“They’re a good team,” Harper said. “They’ve been playing really well down the stretch and as a club they’ve done a good job in the last couple of months to put themselves in the driver’s seat to get into that wild-card game. They’re going to be tough to beat.

“We just have got to be better. We have to do what we can to get better as a team.”

Harper is confident the Phillies will get better. He’s going to be around for another 12 years.

“In spring training I said I don’t know if it’s going to be this year or next year or the next,” he said. “It takes time to build something special. As a team and an organization, (the Phillies) have been there. They were there in ‘08 and ‘09 and they built it up to be the team that they were with trades and things like that. I think this franchise is going to do that.”

And what is the Phillies’ biggest offseason need?

“I’ll let you guys know in about five days after the end of the year,” Harper said.



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Ricky Bottalico recalls the last time Major League Baseball shut down

Ricky Bottalico recalls the last time Major League Baseball shut down

Prior to the indefinite suspension of the 2020 season, the last time Major League Baseball completely shut down was September 2001. No games were played for a full week following the 9/11 terrorist attacks. 

NBC Sports Philadelphia Phillies analyst Ricky Bottalico was in his second stint as a Phillies reliever in 2001. He shared his recollections of that unique experience, beginning with the morning of Sept. 11, 2001. 

"We were in Atlanta to play the Braves and one thing I remember was getting phone calls in the morning to turn on the TV," Bottalico said. "We're baseball players so we're not necessarily up at 8:30 in the morning. You turn on your TV, you see what's going on and then the panic strikes. When is this going to affect us? Is this coming here? Atlanta has a heavy dose of planes coming in and out every day, do we have to do something different? We didn't have answers, at least in the first 24 hours we didn't have any answers. We all congregated in the hotel lobby and tried to get a better idea of exactly what was going on. At some point that morning you knew it was terrorist attacks."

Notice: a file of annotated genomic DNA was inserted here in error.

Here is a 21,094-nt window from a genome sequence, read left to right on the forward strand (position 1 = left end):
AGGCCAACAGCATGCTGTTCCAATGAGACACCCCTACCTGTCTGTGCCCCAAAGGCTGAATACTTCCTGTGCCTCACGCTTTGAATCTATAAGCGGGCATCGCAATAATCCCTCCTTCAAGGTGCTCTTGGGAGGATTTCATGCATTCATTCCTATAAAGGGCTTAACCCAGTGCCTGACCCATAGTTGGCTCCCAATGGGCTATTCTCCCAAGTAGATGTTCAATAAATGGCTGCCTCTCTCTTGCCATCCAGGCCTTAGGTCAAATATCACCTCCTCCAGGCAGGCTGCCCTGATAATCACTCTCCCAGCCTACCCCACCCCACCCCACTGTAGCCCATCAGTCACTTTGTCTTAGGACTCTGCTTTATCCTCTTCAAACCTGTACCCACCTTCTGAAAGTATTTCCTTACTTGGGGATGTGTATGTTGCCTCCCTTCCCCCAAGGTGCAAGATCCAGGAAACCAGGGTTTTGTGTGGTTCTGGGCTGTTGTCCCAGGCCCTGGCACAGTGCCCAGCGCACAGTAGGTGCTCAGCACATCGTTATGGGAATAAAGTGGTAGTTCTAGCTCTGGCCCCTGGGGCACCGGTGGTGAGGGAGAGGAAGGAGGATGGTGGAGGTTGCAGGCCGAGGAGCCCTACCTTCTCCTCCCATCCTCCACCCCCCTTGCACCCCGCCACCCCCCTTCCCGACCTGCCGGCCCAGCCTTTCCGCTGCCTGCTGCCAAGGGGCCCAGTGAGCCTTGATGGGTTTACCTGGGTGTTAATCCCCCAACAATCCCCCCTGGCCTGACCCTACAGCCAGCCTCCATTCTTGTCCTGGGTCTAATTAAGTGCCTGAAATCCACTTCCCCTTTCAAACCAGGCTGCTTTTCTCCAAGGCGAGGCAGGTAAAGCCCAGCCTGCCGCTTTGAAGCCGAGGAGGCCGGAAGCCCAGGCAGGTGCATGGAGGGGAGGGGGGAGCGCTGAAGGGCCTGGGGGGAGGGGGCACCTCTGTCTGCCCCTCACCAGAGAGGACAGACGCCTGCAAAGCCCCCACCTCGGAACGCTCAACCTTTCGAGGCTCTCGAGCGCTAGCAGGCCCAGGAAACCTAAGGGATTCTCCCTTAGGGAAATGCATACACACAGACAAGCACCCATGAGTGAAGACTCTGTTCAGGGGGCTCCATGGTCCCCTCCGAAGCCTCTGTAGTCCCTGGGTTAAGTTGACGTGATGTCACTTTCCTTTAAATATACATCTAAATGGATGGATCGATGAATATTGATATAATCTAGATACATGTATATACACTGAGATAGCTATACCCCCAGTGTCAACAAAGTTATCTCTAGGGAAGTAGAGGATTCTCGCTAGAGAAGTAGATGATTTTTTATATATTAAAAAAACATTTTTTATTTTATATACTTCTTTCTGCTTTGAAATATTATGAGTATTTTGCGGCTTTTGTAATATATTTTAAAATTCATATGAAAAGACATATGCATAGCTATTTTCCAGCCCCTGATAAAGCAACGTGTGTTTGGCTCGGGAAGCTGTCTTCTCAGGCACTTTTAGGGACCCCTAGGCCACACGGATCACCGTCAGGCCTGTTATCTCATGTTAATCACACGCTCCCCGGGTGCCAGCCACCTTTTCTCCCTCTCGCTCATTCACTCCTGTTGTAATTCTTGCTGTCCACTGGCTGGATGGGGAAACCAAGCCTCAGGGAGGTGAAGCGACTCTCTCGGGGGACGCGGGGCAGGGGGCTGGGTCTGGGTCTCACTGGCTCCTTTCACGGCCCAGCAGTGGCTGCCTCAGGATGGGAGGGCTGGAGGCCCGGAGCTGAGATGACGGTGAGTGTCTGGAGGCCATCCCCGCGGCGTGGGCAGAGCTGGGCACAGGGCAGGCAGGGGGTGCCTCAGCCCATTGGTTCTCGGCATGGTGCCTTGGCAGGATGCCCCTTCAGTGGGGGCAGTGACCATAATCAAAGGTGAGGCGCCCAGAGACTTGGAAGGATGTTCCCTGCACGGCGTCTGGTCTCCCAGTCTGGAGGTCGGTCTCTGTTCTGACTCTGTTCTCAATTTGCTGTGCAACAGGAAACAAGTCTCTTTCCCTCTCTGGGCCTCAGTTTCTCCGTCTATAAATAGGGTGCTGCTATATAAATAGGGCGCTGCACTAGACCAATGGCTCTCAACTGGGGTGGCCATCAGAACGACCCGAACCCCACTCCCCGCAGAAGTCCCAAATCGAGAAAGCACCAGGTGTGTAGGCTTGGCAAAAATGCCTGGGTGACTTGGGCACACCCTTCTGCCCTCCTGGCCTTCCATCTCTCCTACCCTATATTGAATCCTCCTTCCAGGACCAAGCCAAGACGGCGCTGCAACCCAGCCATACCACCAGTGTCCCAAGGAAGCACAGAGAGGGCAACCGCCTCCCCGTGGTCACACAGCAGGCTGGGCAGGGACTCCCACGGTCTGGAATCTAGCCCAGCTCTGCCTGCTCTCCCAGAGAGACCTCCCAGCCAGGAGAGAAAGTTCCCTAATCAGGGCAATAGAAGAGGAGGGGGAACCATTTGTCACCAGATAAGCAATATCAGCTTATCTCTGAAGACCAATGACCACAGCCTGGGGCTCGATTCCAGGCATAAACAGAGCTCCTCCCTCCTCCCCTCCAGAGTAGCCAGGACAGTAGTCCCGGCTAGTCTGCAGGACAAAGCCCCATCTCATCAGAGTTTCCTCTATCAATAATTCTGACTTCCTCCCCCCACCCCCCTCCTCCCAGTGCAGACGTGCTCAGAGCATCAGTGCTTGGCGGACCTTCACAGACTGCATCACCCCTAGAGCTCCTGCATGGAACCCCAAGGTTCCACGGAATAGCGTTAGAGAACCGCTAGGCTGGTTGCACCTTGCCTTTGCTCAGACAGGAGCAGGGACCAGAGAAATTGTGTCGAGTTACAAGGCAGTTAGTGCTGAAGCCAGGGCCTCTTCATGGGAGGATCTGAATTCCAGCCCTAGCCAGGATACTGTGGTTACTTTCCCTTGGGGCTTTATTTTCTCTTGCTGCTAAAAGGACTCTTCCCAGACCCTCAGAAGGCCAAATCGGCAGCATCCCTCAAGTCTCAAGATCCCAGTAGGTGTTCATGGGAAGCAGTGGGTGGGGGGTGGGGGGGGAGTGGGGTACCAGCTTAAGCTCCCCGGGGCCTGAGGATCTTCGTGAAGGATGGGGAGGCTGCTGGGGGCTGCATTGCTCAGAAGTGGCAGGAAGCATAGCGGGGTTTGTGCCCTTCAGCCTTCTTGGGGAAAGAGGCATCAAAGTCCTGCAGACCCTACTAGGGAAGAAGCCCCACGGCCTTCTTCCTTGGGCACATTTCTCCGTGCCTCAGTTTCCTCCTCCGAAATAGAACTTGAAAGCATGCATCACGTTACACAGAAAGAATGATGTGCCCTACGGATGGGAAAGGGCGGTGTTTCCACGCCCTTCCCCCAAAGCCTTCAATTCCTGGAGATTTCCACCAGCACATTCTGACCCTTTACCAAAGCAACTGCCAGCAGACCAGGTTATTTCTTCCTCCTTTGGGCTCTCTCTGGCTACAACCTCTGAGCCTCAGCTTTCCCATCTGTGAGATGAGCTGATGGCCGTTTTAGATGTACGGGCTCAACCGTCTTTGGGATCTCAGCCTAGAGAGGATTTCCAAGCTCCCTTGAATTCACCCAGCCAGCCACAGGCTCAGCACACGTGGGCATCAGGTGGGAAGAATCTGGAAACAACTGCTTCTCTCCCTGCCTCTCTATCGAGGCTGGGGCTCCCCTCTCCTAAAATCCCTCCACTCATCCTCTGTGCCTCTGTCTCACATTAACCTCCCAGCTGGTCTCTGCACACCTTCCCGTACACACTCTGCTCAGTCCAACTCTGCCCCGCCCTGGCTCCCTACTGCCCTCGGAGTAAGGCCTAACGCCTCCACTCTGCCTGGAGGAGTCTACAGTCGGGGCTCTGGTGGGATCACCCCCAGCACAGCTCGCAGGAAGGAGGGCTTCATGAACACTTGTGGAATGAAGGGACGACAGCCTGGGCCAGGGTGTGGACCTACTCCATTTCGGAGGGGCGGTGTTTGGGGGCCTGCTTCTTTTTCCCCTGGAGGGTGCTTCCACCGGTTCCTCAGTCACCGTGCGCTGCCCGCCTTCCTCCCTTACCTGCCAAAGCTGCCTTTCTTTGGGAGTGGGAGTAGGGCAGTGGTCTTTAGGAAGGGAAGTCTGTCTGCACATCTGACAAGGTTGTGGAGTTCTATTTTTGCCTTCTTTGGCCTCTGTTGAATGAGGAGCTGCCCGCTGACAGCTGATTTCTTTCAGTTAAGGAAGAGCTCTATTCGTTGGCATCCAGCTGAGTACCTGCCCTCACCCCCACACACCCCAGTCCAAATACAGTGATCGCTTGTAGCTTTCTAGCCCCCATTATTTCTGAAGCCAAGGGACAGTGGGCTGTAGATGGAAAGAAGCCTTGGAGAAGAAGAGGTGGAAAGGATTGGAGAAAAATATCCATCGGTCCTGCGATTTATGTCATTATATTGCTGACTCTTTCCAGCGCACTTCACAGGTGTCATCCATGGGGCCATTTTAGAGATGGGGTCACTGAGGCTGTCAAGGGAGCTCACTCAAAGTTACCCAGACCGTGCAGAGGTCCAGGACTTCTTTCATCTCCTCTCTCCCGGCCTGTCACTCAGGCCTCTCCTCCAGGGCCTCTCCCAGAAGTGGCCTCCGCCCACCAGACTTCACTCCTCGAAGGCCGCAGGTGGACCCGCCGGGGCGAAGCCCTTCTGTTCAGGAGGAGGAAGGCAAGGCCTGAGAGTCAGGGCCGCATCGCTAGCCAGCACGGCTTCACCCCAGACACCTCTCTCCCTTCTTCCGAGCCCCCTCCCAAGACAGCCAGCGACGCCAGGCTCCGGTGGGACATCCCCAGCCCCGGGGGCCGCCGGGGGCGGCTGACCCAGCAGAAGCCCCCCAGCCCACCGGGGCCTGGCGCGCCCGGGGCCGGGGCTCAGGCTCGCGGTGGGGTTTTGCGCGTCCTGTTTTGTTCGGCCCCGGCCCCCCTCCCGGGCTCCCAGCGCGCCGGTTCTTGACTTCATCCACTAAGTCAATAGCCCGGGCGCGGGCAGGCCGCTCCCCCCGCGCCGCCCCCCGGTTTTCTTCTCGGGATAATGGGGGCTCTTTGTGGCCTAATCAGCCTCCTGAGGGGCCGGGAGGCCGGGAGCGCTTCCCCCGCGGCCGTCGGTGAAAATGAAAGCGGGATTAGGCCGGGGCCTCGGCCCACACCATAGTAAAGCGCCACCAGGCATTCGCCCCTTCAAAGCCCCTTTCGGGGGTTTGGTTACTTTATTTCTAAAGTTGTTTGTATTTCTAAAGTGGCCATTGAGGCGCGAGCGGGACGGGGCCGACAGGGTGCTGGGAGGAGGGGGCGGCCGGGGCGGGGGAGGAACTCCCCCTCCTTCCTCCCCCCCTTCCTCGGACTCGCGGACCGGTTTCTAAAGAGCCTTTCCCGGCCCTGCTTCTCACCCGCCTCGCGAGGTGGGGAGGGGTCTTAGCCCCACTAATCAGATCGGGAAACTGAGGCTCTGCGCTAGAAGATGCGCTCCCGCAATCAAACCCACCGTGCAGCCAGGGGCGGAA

Bottalico and his teammates knew they weren't playing baseball that night. But the plan for the rest of the week was unclear. 

"As the days went on we got a feel for 'Ok we're not playing this series, we have a series in Cincinnati coming up, what are we going to do here?'" Bottalico remembers. "If anyone knows Larry Bowa, he's not real patient. Larry was like 'Come on get on the buses, we're going (to Cincinnati)'. Doug Glanville and myself were the (MLBPA) player reps at the time and we were in contact with our union. They were telling us most likely we're not playing the next series so if you're going to take a bus make sure you wait for us to tell you where to go. Well Bowa didn't want to wait, so we end up taking a bus to Cincinnati. Three hours after we started our trip we found out that series was cancelled. We were heading northwest to Cincinnati so we couldn't really turn back towards Philadelphia. 

"I remember getting into Cincinnati late at night and they told us they had a plane (to Philadelphia) for us the next morning. This was four days after 9/11. We went to the airport that morning, got on a charter jet, and nobody said a word on that flight. You could've heard a pin drop. Obviously it was a tense situation."

But unlike this present day scenario, Bottalico and the rest of the Phillies knew the 2001 season would resume at some point in the not too distant future. 

"We knew we were going to play," Bottalico said. "We knew this wasn't going to hold us back from playing for the whole season. We eventually got word that we were starting back up (the next week). I think from a player's standpoint then, we felt responsible to try to help get the nation back on its feet, be a distraction from what was going on in every day life. 

"We had to play again. There wasn't any danger of planes flying into stadiums, so we ended up playing and I think it helped America heal a little bit."  

Uncertain Times